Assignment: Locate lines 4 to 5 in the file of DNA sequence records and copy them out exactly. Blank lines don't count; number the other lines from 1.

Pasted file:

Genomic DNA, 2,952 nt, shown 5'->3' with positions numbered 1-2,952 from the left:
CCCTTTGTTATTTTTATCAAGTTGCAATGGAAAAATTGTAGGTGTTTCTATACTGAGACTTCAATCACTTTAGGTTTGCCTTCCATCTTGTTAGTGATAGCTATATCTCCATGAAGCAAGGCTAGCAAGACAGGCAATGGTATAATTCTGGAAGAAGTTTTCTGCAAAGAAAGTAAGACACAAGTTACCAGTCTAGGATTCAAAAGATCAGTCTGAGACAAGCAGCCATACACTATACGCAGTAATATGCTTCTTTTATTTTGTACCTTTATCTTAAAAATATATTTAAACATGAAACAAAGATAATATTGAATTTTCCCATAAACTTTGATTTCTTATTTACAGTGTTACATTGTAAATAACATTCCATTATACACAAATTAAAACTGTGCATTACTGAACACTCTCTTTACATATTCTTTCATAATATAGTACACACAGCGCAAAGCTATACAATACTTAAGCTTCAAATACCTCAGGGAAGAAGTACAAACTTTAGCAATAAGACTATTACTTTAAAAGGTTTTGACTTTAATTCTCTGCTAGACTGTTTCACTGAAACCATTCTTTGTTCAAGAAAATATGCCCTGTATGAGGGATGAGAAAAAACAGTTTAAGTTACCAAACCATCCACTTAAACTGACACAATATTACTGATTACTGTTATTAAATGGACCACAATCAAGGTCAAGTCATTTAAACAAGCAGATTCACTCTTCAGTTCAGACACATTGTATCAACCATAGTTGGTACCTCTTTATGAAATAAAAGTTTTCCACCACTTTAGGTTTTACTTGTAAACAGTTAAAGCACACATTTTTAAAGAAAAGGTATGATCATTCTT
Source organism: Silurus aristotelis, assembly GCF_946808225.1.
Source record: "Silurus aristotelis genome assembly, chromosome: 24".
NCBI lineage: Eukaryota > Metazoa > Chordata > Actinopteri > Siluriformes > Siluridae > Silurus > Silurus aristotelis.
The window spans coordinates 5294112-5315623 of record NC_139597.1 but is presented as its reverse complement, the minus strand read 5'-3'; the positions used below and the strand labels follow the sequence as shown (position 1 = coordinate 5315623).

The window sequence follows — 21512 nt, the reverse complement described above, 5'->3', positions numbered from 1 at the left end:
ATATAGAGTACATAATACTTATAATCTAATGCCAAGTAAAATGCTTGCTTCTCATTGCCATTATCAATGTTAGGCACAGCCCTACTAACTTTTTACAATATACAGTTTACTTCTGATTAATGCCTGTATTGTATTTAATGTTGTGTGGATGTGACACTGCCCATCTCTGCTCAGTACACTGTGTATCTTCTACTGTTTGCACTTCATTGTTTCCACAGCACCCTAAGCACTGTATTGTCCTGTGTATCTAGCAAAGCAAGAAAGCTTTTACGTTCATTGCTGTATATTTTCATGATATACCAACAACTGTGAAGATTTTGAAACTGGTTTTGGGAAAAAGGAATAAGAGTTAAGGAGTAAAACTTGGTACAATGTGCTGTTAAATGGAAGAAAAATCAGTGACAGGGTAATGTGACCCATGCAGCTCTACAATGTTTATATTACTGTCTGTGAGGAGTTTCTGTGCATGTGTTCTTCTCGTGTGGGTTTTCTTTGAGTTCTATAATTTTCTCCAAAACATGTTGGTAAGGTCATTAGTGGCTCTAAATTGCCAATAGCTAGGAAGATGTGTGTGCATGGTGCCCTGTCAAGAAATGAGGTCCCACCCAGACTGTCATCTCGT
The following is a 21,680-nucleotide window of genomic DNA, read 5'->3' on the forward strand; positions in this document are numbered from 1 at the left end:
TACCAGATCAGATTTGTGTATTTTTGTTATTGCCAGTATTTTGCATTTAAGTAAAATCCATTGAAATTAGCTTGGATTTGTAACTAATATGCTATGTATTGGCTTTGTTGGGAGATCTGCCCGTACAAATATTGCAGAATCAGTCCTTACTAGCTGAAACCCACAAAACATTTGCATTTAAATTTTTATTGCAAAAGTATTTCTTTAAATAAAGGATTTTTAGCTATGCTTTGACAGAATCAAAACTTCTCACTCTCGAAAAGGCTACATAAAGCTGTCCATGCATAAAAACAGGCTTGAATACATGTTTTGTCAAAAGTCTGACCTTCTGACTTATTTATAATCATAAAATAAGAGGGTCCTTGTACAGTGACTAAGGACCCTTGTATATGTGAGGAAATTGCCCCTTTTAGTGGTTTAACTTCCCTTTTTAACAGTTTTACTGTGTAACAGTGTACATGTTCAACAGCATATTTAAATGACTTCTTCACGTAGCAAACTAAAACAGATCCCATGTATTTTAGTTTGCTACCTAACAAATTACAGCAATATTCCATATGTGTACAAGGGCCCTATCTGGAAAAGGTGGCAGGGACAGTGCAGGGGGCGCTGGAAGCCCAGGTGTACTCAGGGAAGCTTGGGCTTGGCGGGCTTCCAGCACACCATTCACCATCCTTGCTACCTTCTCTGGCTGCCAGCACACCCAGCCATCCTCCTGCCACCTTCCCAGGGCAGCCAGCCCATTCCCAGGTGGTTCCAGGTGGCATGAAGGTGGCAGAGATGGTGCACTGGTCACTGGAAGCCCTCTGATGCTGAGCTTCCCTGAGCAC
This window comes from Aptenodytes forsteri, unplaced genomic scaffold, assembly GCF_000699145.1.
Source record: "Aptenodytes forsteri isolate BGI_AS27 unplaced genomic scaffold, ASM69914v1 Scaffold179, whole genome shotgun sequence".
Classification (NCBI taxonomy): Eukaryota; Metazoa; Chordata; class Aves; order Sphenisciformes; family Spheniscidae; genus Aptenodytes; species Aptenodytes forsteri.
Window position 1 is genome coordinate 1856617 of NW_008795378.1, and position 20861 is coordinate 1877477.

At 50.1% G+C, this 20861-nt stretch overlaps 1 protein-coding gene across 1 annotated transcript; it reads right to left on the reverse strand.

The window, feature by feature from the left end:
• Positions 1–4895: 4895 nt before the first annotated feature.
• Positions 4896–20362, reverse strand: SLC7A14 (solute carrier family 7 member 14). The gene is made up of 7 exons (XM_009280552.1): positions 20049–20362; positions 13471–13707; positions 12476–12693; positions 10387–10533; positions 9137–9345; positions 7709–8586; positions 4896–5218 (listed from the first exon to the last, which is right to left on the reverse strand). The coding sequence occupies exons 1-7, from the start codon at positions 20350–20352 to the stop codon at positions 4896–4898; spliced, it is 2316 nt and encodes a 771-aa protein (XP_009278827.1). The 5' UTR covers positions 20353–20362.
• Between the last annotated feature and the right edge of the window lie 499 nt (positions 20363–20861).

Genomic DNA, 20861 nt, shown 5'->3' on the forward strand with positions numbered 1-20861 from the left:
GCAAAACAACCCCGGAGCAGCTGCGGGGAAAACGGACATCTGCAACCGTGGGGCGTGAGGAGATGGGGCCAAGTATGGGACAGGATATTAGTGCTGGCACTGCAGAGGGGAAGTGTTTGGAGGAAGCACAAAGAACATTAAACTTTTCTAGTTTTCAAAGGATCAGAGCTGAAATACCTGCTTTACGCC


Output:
Source record: "Silurus aristotelis genome assembly, chromosome: 24".
NCBI lineage: Eukaryota > Metazoa > Chordata > Actinopteri > Siluriformes > Siluridae > Silurus > Silurus aristotelis.